Controversial plans to store gas in salt caverns under Wyre may hit choppy waters, a Fylde coast MP has said.
Blackpool North and Cleveleys MP Paul Maynard is hoping proposals to dump millions of tonnes of brine into the sea off Rossall will be rejected as a result of the expansion of a wildlife protection zone.
Natural England has confirmed the proposals by Halite will be subject to fresh assessments following the Government’s decision to increase the size of the Liverpool Bay Special Protection Area.
Halite wants to excavate caverns in the salt beneath the Preesall area to act as a store for natural gas which can then be fed into the national grid. The excavation would be done using high pressure water and the waste pumped out at sea off the Fylde coast.
Local fishermen fear the high concentrations of salt in the water will harm the marine environment.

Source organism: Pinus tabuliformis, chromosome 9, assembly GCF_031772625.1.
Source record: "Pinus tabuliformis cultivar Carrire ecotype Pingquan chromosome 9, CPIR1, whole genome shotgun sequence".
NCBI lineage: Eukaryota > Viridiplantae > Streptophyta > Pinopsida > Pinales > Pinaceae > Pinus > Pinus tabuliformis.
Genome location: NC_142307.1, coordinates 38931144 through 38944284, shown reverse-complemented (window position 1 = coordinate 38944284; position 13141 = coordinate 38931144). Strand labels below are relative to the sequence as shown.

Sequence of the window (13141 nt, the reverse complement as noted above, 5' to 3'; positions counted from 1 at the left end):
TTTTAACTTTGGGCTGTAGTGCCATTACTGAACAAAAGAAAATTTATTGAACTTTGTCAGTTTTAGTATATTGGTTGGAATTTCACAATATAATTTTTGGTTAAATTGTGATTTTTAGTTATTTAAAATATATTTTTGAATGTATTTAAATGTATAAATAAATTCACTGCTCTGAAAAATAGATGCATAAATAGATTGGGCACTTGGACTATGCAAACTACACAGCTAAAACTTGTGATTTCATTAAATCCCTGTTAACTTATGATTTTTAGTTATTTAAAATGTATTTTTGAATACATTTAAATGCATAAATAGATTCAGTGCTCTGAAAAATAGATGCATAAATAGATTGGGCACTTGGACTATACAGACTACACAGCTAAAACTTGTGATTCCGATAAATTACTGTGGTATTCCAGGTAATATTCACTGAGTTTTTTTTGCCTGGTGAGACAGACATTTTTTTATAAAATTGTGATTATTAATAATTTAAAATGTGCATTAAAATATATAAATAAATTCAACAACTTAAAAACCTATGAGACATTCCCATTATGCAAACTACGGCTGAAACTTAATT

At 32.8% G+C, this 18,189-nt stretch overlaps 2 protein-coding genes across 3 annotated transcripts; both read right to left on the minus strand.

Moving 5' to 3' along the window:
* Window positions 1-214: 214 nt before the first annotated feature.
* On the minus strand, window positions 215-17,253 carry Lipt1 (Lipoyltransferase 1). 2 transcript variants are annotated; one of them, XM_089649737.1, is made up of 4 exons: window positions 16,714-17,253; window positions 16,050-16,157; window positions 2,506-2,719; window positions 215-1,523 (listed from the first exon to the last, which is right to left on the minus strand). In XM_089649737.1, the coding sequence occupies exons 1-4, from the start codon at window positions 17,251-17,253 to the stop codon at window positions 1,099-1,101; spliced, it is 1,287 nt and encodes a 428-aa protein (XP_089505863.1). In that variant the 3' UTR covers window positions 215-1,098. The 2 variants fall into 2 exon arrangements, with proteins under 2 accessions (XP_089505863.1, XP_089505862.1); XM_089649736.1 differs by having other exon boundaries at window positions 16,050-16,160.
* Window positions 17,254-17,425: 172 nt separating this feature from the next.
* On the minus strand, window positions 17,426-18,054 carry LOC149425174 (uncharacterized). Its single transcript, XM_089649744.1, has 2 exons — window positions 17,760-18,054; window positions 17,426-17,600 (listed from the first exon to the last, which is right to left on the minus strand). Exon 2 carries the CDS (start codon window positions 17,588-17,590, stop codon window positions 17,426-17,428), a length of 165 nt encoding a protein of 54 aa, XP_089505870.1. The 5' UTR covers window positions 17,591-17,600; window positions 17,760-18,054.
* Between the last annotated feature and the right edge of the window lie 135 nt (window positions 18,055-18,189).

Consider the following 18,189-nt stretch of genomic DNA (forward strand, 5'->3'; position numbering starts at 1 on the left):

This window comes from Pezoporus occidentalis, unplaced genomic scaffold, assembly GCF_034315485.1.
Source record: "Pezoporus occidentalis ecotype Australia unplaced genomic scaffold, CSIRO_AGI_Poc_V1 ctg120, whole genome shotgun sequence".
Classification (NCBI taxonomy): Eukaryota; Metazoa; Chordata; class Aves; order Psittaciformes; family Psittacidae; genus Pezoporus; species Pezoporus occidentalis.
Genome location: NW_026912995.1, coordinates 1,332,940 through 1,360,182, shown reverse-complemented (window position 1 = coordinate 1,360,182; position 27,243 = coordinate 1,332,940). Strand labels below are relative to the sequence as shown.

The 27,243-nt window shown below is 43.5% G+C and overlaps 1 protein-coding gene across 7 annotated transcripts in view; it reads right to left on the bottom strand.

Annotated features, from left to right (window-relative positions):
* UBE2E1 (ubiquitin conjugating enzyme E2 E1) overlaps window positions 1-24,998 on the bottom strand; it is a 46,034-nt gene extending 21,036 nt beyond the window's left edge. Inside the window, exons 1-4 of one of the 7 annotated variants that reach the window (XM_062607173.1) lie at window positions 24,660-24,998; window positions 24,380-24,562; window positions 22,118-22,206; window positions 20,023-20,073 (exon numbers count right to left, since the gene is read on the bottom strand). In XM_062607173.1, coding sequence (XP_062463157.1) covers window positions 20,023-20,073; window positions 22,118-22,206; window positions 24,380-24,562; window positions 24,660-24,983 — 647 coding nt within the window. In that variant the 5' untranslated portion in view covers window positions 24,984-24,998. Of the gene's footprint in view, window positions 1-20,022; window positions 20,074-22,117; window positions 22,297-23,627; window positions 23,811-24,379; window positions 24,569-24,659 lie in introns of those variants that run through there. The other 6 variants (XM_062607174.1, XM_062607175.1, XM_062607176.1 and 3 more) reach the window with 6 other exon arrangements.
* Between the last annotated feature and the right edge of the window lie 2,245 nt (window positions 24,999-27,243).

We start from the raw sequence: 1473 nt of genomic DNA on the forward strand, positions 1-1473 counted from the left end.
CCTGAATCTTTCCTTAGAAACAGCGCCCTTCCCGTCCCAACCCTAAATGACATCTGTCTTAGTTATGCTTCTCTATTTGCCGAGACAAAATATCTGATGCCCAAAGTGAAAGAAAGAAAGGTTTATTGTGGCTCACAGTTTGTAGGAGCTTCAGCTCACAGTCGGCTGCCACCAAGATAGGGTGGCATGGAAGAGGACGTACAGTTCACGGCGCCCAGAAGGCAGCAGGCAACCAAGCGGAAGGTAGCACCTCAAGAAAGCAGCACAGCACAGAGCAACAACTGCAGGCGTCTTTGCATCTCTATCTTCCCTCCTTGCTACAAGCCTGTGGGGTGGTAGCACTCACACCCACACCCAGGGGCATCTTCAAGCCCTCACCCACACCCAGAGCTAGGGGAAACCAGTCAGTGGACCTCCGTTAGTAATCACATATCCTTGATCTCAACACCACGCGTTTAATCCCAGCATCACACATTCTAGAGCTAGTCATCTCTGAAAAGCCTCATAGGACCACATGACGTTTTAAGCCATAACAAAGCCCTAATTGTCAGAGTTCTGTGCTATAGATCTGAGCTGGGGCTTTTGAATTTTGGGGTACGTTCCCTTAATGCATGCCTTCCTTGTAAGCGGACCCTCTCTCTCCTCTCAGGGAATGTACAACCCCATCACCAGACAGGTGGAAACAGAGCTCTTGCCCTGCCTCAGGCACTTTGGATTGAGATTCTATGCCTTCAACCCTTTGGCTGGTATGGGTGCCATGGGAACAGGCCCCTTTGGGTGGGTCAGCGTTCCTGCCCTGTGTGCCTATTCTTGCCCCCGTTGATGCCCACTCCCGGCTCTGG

The extension brings a requirement for authorities such as the Department for Business, Energy and Industrial Strategy, the Inshore Fishing Conservation Authority and the Environment Agency to revisit permissions given but not yet complete.
This means for the Halite proposal a fresh assessment will have to take place to ensure there will not be a permanent impact on protected birds.
Mr Maynard said: “This should not simply be a rubber-stamping of the previous permission. It is important the impact of this project on our marine environment is properly understood.
"I cannot see how the dumping of brine in the quantities Halite is suggesting will not have significant impact on this delicate and important habitat.”
Halite chief executive Keith Budinger said: “Halite Energy has a Development Consent Order granted in 2015 which includes permission for the disposal of the brine generated into the Irish Sea at Rossall.
"Halite will continue to work with the relevant regulatory authorities, to ensure we monitor and meet the stringent requirements of the brine discharge consent.”